The Belgian Housekeeper
Afternoon was an old-house-smell of polished wood,
distinct as the scent of rained-on roses,
or the just damp sidewalk that drove us indoors.
Karen would say
If you heat your house you must oil it,
else the wooden things and the ivory things
dry and crack and lose their value.
Karen was the nanny:
who was there to greet us when we came home from school,
who brought us closer to god by scrubbing;
Karen was the housekeeper:
tall, with heavy breasts and dark heavy combs that fell from her hair,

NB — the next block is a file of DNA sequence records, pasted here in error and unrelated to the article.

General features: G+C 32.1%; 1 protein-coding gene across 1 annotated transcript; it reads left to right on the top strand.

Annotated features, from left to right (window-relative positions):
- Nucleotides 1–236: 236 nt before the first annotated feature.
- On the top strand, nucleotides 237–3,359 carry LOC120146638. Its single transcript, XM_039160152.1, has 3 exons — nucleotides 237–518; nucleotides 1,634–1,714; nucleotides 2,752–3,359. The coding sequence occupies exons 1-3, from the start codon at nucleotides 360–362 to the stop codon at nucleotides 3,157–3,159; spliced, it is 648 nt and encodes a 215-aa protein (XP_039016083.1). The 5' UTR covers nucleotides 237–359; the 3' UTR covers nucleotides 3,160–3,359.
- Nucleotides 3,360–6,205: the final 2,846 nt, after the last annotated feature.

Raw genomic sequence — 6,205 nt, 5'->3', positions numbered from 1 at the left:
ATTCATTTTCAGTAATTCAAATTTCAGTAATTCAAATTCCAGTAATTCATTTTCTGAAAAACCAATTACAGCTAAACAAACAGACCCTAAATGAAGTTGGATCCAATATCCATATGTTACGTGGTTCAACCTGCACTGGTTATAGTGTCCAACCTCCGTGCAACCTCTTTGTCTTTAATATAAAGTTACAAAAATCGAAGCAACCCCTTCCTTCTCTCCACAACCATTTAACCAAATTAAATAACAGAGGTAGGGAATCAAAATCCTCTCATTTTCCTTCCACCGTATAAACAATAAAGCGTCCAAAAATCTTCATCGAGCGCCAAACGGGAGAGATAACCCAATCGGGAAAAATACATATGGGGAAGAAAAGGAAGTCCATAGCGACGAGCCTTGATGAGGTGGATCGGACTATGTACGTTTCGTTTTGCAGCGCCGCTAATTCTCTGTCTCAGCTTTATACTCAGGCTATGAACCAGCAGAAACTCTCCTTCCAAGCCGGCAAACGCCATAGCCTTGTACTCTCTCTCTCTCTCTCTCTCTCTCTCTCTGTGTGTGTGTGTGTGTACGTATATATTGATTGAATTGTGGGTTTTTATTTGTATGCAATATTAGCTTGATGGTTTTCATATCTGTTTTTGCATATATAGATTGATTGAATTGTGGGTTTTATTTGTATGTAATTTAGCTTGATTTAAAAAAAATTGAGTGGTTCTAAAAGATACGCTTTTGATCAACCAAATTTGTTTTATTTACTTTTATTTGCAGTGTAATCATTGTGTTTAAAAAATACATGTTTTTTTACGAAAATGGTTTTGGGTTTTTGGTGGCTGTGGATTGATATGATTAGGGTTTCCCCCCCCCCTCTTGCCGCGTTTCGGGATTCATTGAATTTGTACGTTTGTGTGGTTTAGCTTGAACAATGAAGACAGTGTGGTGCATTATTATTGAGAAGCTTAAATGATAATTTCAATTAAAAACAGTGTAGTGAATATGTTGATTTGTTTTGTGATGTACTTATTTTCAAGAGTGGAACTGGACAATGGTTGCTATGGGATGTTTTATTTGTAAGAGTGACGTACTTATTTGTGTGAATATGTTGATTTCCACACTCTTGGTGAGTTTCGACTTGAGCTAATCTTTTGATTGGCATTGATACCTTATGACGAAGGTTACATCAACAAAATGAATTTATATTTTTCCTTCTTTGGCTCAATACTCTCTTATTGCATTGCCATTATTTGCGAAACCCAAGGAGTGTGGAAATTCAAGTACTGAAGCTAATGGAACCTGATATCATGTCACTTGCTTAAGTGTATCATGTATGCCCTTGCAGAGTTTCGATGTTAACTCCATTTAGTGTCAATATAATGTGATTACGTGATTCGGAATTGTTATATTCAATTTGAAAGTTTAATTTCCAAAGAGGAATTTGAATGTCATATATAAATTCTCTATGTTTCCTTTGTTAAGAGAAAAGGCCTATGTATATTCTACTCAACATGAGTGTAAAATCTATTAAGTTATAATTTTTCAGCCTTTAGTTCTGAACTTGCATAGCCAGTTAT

a whistler of hymns—lips puckered like the butt of a fig,
fastidious in her manner of swinging dust wands moist with lemon water.
Soft Oregon light followed her movements in slanted shafts,
as if house were cathedral;
and she—burnishing tabernacle,
efficient as the flow of the Willamette River,
baptized us each day in cool latitude.
Karen worked her alchemy on what needed rubbing:
vinegar and newspaper to make the mullioned windows disappear,
bee's wax dissolved in gum spirits to nourish the woodwork,
silver paste buffed with undershirt rags for the sugar shaker,
Mentholatum for the chest of the freshly bathed child.
Furniture gleamed with excoriation—Flemish oath,
and despite our parents' neglect,
Karen kept us clean and anointed.